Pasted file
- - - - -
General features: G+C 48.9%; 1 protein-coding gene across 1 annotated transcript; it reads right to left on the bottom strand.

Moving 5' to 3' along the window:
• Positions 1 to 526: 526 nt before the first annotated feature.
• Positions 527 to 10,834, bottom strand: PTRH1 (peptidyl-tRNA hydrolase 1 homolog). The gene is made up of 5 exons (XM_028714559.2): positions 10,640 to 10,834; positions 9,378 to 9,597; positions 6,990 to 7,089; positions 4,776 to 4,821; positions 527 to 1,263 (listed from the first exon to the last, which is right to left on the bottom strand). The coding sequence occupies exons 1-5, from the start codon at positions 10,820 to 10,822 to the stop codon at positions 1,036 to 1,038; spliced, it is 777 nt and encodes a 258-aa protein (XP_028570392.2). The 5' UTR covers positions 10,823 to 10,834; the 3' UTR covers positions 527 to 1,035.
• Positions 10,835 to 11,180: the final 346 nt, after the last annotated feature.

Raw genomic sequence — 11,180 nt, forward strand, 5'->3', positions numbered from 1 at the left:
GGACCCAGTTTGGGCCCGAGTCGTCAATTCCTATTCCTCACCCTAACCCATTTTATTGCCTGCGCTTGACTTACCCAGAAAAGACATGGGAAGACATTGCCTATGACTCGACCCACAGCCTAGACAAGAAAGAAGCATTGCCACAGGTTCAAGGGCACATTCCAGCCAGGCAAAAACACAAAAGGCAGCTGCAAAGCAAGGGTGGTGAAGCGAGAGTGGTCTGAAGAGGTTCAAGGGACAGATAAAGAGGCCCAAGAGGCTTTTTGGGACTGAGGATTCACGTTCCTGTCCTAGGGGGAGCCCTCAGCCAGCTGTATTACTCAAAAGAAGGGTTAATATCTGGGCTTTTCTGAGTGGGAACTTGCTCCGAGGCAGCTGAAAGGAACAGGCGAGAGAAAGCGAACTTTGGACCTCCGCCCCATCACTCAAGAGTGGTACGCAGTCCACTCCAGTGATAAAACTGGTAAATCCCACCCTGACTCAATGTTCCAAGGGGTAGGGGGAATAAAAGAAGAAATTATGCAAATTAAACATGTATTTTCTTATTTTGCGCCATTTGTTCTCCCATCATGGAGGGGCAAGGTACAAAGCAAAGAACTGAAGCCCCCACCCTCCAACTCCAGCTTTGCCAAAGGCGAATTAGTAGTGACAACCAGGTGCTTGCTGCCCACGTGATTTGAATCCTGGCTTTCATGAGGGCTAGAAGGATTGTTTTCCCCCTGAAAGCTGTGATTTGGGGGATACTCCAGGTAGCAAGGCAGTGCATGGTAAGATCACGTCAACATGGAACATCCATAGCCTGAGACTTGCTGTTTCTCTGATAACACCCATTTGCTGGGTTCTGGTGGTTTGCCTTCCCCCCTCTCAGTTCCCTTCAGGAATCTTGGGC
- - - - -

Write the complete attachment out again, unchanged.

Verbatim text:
General features: G+C 48.9%; 1 protein-coding gene across 1 annotated transcript; it reads right to left on the bottom strand.

Moving 5' to 3' along the window:
• Positions 1 to 526: 526 nt before the first annotated feature.
• Positions 527 to 10,834, bottom strand: PTRH1 (peptidyl-tRNA hydrolase 1 homolog). The gene is made up of 5 exons (XM_028714559.2): positions 10,640 to 10,834; positions 9,378 to 9,597; positions 6,990 to 7,089; positions 4,776 to 4,821; positions 527 to 1,263 (listed from the first exon to the last, which is right to left on the bottom strand). The coding sequence occupies exons 1-5, from the start codon at positions 10,820 to 10,822 to the stop codon at positions 1,036 to 1,038; spliced, it is 777 nt and encodes a 258-aa protein (XP_028570392.2). The 5' UTR covers positions 10,823 to 10,834; the 3' UTR covers positions 527 to 1,035.
• Positions 10,835 to 11,180: the final 346 nt, after the last annotated feature.

Raw genomic sequence — 11,180 nt, forward strand, 5'->3', positions numbered from 1 at the left:
GGACCCAGTTTGGGCCCGAGTCGTCAATTCCTATTCCTCACCCTAACCCATTTTATTGCCTGCGCTTGACTTACCCAGAAAAGACATGGGAAGACATTGCCTATGACTCGACCCACAGCCTAGACAAGAAAGAAGCATTGCCACAGGTTCAAGGGCACATTCCAGCCAGGCAAAAACACAAAAGGCAGCTGCAAAGCAAGGGTGGTGAAGCGAGAGTGGTCTGAAGAGGTTCAAGGGACAGATAAAGAGGCCCAAGAGGCTTTTTGGGACTGAGGATTCACGTTCCTGTCCTAGGGGGAGCCCTCAGCCAGCTGTATTACTCAAAAGAAGGGTTAATATCTGGGCTTTTCTGAGTGGGAACTTGCTCCGAGGCAGCTGAAAGGAACAGGCGAGAGAAAGCGAACTTTGGACCTCCGCCCCATCACTCAAGAGTGGTACGCAGTCCACTCCAGTGATAAAACTGGTAAATCCCACCCTGACTCAATGTTCCAAGGGGTAGGGGGAATAAAAGAAGAAATTATGCAAATTAAACATGTATTTTCTTATTTTGCGCCATTTGTTCTCCCATCATGGAGGGGCAAGGTACAAAGCAAAGAACTGAAGCCCCCACCCTCCAACTCCAGCTTTGCCAAAGGCGAATTAGTAGTGACAACCAGGTGCTTGCTGCCCACGTGATTTGAATCCTGGCTTTCATGAGGGCTAGAAGGATTGTTTTCCCCCTGAAAGCTGTGATTTGGGGGATACTCCAGGTAGCAAGGCAGTGCATGGTAAGATCACGTCAACATGGAACATCCATAGCCTGAGACTTGCTGTTTCTCTGATAACACCCATTTGCTGGGTTCTGGTGGTTTGCCTTCCCCCCTCTCAGTTCCCTTCAGGAATCTTGGGC